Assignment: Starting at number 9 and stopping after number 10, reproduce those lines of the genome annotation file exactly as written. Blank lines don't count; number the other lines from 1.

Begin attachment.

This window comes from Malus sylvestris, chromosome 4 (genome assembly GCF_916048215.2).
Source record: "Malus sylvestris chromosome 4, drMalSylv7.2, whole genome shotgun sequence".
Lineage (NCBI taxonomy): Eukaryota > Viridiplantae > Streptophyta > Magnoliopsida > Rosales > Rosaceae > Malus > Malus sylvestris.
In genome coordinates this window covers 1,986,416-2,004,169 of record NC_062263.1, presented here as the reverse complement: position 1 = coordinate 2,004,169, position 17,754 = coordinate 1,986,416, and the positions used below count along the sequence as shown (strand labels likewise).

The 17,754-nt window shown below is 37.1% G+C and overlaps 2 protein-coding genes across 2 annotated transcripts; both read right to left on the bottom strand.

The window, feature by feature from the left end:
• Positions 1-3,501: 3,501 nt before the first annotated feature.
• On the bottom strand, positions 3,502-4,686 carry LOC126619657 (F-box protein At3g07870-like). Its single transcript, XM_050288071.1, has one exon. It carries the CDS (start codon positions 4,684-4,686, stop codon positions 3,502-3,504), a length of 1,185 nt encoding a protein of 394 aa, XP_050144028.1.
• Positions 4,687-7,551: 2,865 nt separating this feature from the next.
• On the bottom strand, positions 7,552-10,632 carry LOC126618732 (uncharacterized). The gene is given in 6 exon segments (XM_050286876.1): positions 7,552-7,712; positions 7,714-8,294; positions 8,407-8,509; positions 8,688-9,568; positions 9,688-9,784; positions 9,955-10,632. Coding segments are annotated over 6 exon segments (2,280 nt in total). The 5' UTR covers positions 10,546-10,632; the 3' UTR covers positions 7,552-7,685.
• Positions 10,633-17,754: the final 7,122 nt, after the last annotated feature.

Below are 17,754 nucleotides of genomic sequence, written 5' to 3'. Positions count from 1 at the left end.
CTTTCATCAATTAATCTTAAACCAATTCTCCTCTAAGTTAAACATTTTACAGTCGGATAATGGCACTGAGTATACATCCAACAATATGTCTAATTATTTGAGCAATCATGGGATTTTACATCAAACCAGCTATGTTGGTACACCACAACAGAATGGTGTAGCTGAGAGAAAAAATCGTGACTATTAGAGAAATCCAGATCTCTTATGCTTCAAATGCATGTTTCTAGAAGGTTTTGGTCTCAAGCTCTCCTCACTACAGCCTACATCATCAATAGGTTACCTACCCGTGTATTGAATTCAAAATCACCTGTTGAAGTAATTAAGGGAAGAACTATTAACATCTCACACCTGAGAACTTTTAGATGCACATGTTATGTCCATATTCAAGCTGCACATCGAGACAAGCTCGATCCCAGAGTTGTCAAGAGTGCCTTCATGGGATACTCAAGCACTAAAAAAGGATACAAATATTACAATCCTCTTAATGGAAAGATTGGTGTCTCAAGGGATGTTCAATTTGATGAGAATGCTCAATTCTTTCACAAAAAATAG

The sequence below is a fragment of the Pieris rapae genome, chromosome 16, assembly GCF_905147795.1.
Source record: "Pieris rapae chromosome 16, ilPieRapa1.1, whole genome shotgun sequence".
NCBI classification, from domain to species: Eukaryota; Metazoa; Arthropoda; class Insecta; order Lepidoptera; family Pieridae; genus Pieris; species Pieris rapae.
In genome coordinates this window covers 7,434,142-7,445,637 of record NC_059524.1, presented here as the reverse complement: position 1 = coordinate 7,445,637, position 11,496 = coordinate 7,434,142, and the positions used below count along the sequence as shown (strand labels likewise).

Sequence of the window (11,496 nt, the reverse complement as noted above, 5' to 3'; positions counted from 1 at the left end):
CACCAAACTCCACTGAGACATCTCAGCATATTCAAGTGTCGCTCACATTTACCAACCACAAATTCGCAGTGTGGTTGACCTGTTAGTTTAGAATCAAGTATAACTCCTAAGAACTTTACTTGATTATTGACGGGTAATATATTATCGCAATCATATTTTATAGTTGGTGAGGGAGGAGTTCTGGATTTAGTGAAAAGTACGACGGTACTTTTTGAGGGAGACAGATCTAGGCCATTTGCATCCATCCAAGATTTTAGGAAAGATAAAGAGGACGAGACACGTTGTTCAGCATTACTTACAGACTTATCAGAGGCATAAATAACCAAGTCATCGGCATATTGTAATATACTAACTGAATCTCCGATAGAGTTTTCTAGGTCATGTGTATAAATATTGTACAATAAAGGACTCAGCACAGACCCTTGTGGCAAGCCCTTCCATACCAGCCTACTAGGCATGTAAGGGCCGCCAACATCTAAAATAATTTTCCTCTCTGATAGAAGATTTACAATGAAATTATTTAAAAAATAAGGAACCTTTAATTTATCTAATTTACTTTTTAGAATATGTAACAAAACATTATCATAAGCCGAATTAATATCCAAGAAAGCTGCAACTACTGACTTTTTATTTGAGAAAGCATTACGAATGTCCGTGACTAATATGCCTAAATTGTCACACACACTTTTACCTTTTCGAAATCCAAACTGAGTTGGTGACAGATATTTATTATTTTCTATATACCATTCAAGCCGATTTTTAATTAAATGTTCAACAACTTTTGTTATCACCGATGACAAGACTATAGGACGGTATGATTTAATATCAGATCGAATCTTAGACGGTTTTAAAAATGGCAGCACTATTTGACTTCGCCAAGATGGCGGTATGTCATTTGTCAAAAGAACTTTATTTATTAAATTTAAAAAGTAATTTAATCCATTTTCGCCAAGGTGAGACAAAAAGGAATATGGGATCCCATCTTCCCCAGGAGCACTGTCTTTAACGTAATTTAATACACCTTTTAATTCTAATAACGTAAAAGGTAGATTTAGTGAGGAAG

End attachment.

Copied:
• Positions 4,687-7,551: 2,865 nt separating this feature from the next.
• On the bottom strand, positions 7,552-10,632 carry LOC126618732 (uncharacterized). The gene is given in 6 exon segments (XM_050286876.1): positions 7,552-7,712; positions 7,714-8,294; positions 8,407-8,509; positions 8,688-9,568; positions 9,688-9,784; positions 9,955-10,632. Coding segments are annotated over 6 exon segments (2,280 nt in total). The 5' UTR covers positions 10,546-10,632; the 3' UTR covers positions 7,552-7,685.